Used orally or parenterally as an antidote for acetaminophen overdose to prevent hepatotoxicity
Used via inhalation as a mucolytic agent to treat and reduce COPD exacerbations

Dosing Considerations
Hepatic Impairment

Specific guidelines for dosage adjustments in hepatic impairment are not available; it is not known if dosage adjustments are needed. Although there was a 3-fold increase in acetylcysteine plasma concentrations in patients with hepatic cirrhosis, the published medical literature does not indicate that the dose of acetylcysteine in patients with hepatic impairment should be reduced.

Renal Impairment

Specific guidelines for dosage adjustments in renal impairment are not available. Some experts have recommended the following adjustment for adult patients receiving systemic therapy of 140 mg/kg load then 70 mg/kg every 4 hours x 17 doses :
CrCl 10 ml/minute or greater or CRRT: no dosage adjustment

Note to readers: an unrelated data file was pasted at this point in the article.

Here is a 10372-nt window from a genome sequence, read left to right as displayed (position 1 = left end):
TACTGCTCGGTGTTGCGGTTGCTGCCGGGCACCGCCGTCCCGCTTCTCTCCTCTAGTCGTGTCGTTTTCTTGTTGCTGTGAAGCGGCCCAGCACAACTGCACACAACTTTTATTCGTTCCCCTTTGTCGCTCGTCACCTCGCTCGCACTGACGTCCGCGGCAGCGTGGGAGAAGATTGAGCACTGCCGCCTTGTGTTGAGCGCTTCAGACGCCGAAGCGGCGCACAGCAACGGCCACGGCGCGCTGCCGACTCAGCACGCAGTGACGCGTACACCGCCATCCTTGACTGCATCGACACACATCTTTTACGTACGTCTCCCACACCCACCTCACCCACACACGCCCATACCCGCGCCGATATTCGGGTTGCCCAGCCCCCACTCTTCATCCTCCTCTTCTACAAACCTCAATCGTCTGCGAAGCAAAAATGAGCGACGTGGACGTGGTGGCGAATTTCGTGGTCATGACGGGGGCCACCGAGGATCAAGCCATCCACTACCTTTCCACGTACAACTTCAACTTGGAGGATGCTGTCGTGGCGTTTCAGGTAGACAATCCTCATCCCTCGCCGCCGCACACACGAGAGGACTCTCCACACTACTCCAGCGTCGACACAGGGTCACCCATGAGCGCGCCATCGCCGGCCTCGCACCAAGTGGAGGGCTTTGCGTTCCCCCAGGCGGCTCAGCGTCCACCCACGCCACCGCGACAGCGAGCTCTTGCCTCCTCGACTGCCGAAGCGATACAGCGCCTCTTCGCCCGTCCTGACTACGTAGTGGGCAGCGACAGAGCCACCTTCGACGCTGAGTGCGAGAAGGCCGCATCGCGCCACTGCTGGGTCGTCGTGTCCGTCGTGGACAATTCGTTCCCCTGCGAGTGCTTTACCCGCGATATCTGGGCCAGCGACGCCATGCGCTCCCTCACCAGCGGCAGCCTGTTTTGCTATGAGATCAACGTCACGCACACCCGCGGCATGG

CrCl less than 10 ml/minute or peritoneal dialysis: 75% of recommended dose

Drug Interactions

Charcoal: (Moderate) Administration of activated charcoal and oral acetylcysteine at the same time may cause a reduction in acetylcysteine (NAC) absorption. There are conflicting data as to whether the reduced bioavailability of NAC is clinically significant during the treatment of drug overdoses. In the case of a mixed drug overdose activated charcoal may be indicated for use along with NAC. However, if activated charcoal has been administered, lavage before administering oral NAC treatment. Activated charcoal adsorbs acetylcysteine in vitro and may do so in patients and thereby may reduce its effectiveness.